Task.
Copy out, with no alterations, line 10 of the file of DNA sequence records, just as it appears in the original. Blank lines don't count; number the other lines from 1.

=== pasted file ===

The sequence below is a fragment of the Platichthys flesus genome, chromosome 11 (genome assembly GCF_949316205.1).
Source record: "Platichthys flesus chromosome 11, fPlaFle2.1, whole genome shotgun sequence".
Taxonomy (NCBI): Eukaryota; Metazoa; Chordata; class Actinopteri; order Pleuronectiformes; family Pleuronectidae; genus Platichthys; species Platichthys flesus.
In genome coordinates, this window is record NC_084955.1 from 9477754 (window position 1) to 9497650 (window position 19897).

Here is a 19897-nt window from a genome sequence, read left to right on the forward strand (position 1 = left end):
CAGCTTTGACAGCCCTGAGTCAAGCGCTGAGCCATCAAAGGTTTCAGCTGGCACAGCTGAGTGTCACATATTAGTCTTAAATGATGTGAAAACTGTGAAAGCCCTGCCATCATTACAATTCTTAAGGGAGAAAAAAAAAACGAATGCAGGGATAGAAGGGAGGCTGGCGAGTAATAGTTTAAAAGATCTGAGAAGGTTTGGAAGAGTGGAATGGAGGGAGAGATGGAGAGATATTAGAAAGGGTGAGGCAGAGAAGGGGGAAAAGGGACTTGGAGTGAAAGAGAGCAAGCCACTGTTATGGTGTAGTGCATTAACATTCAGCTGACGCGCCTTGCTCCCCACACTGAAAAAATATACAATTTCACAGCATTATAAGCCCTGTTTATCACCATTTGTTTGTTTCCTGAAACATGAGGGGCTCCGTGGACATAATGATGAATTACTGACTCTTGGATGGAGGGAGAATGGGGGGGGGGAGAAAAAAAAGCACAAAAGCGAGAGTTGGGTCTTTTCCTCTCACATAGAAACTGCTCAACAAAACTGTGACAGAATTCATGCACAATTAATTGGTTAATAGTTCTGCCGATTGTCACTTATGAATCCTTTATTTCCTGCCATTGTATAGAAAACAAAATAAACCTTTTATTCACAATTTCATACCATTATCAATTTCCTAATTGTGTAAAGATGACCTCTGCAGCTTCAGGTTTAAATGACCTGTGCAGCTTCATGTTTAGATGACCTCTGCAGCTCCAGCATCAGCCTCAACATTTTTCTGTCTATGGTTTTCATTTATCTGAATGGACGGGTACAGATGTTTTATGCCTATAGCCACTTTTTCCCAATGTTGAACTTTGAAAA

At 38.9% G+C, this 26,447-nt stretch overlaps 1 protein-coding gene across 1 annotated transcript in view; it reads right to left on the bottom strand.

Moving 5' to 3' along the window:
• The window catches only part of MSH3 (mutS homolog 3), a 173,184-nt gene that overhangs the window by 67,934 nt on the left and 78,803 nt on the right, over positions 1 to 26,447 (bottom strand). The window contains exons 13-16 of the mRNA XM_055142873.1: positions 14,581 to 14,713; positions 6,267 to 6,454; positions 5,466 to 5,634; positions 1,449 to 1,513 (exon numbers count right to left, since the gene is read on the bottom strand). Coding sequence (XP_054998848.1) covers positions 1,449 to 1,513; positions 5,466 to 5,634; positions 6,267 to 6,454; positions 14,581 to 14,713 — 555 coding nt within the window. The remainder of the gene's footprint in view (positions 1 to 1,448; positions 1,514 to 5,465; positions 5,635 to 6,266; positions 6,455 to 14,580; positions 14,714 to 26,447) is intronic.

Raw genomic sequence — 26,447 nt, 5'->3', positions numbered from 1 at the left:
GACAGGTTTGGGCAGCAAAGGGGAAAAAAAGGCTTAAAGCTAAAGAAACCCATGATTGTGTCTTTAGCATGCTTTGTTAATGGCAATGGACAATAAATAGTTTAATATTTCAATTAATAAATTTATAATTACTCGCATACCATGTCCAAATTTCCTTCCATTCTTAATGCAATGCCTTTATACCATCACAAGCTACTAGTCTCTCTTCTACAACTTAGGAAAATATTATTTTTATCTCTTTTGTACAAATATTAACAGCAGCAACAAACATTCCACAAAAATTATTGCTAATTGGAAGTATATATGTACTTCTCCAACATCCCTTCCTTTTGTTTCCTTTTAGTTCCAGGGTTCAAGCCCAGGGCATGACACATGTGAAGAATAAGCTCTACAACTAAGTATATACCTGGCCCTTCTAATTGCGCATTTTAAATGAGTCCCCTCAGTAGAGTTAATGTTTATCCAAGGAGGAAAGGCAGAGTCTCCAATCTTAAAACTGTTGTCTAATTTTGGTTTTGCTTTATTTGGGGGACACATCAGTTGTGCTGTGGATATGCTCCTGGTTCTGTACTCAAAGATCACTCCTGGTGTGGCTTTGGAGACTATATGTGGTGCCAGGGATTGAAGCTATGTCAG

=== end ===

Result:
Raw genomic sequence — 26,447 nt, 5'->3', positions numbered from 1 at the left: